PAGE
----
By Steve Weinstein
By Bryan Bierman
By Lindsey Rhoades
By Chaz Kangas
By Ben Westhoff and Sarah Purkrabek
By Jena Ardell
By Jesse Sendejas Jr.
By Katherine Turman
When I got the news that Ray Barretto had been taken from us February 17, I cried. And then I went back to the music.
And listened. Something Ray always used to teach young bloods like me. "Open your ears, man," he'd say, but he wasn't just talking about music. "You think you know. You don't know."
Ray was born April 29, 1929, in Brooklyn, then moved with his family at an early age to the South Bronx. He was the most intellectual cat I knew in the Latin music scene, but truthfully, it was far more than a scenemore like the score to what was exploding and emerging all around us. In the early '70s, Ray presided over the transition from it being called "Latin" to "Salsa!"
"Salsa!" wasn't just a word. There was something different in this Latin music than in the eras before, about the force in the charts that drove the brass, about the sheer drivepushing the rhythm section. About how the lyrics, or even the feel in some instrumentals, were about more than "Mami, I love how you move your waist." They were about injustice, and fighting back. This was our Latin thing, not our parents'.
In late 1969, Ray was the first of the "name" musicians to seek out the militant group I had helped form, the Young Lords Party, and ask if he could do anything to help. It was a big deal when his great band played a gig at 110th Street at a benefit for us ("Some of the Cuban cats in the band, though, ain't too crazy about this," Ray said. "They think you guys are too much like Fidel").
Ray was about as "Black" in his awareness as any Puerto Rican of that time. Meaning the love of jazz that brought him, in the service stationed in Germany at 17, back to the Latin music of his roots via Dizzy Gillespie and Chano Pozo's "Manteca," also made him see that Jim Crow and segregation were still alive and well in America's armed forces. He had to find the joints where Black servicemen could go. Listen to "De Donde Vengo" from 1969's Together LP, which gets to the essence of the "y tu abuela, Àdónde está?" ("and your grandmother, where is she?") controversy among some light-skinned Puerto Ricans who somehow thought the slave ship had skipped their family. There's a reason why he did tracks called "Power" or "Que Viva la Musica", why his albums had titles like The Message.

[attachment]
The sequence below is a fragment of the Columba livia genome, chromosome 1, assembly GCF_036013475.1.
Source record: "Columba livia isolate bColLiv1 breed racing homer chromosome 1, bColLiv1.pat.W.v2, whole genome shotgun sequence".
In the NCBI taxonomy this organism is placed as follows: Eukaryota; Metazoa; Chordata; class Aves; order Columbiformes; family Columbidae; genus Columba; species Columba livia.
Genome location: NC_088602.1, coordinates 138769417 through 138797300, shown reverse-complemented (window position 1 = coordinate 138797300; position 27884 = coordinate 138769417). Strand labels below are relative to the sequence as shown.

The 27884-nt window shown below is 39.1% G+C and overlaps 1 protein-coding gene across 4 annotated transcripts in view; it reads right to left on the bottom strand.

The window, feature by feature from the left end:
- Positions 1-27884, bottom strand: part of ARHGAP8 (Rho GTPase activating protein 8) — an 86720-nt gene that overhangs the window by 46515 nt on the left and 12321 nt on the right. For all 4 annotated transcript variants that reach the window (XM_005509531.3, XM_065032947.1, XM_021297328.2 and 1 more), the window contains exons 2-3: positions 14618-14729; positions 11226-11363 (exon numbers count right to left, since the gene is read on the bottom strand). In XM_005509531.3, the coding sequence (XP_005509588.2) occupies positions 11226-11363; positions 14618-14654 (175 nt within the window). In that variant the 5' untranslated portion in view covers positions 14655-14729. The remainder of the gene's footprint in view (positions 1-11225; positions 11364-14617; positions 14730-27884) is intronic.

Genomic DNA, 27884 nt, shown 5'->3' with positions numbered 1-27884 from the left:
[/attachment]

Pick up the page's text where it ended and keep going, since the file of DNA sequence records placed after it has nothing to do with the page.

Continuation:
When I went to federal prison in May 1973, Ray had a dinner for me the night before at his home. When I finally got placed in Tallahassee, Ray once came up to the northern end of Florida to visit after playing a gig in Miami. But because he wasn't immediate family, the Bureau of Prisons didn't let him in. I never forgot that.
In 1976, at the Beacon, I helped stage what would be a kind of farewel from Ray to his salsa chapter; the show became his Tomorrow . . . Live album. We reassembled all the fine musicians of his bands up to thenTito Puente even came in for a guest stint ("The music has gotten insular, and the money is worse than ever, bro. I've had it with the infighting, the pettiness," Ray said. "Tito has the right idea: I'm putting together a smaller unit and playing jazz dates at colleges, and clubs in Europe and Japan").
A typical Barretto move: He pulled me from backstage, where I was very comfortable, and asked me to co-hostwith Felipe Luciano, whom I'd had a falling out with during our Young Lord days six years earlier. "I want both you guys there with me. This standoff is bullshit."
But back then, Ray never took this advice himself regarding a certain Eddie Palmieri. Ray had come out of Puente's band ("The week I joined"replacing Mongo Santamaria, no less"we went into the studio and cut Dance Mania." This is like joining Springsteen two days before Born To Run). And Eddie came out of Tito Rodríguez's band. Puente and Rodríguez had the biggest rivalry of the postWorld War II, Palladium-era.
With all due respect to the other cats who were swingin' in the '60s and '70s, what defined the parameters of both the music and the Latin New York Identity that was emerging were the "Barretto-Palmieri Wars." The album-by-album metiendo mano punch-counterpunch/can-you-top-this/in-your-face-motherfucker between Ray and Eddie. In recent years, of course, the two giants were each able to respect what the other had doneand even, yeah, admitthat the other guy had helped inspire some of their best.
But I am here to tell you that man, this rivalry was serious. Eddie, manic, inspiring me to call him the Madman of Salsa, only half kidding when he said his dream was to provide the soundtrack during a riot. "You see, bro?" Ray would say in that low drone of his. " 'Madman of Salsa.' It's Eddie that sends you guys over the top, pounding the keyboard with his elbows and shit. But what the fuck is he playing? Come on, man, it's the same changes! Here I am, laying down some jazz shit, and you guys are drooling about the elbows!"